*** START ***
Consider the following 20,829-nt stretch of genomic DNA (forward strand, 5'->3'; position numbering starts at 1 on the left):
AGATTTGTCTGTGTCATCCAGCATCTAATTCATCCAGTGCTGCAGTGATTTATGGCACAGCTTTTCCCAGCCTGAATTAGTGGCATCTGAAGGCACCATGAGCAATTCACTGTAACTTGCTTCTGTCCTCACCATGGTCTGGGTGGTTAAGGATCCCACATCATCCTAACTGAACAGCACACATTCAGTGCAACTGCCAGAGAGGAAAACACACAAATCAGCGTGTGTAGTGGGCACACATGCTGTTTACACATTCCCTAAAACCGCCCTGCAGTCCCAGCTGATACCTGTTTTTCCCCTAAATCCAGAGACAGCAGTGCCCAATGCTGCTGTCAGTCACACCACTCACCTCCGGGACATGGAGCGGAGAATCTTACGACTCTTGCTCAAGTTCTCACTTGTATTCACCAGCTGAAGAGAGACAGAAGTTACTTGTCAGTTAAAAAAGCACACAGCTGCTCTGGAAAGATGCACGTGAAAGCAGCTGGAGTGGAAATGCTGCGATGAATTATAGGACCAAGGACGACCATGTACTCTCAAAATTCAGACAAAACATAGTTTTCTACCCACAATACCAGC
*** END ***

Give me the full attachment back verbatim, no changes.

Consider the following 20,829-nt stretch of genomic DNA (forward strand, 5'->3'; position numbering starts at 1 on the left):
AGATTTGTCTGTGTCATCCAGCATCTAATTCATCCAGTGCTGCAGTGATTTATGGCACAGCTTTTCCCAGCCTGAATTAGTGGCATCTGAAGGCACCATGAGCAATTCACTGTAACTTGCTTCTGTCCTCACCATGGTCTGGGTGGTTAAGGATCCCACATCATCCTAACTGAACAGCACACATTCAGTGCAACTGCCAGAGAGGAAAACACACAAATCAGCGTGTGTAGTGGGCACACATGCTGTTTACACATTCCCTAAAACCGCCCTGCAGTCCCAGCTGATACCTGTTTTTCCCCTAAATCCAGAGACAGCAGTGCCCAATGCTGCTGTCAGTCACACCACTCACCTCCGGGACATGGAGCGGAGAATCTTACGACTCTTGCTCAAGTTCTCACTTGTATTCACCAGCTGAAGAGAGACAGAAGTTACTTGTCAGTTAAAAAAGCACACAGCTGCTCTGGAAAGATGCACGTGAAAGCAGCTGGAGTGGAAATGCTGCGATGAATTATAGGACCAAGGACGACCATGTACTCTCAAAATTCAGACAAAACATAGTTTTCTACCCACAATACCAGC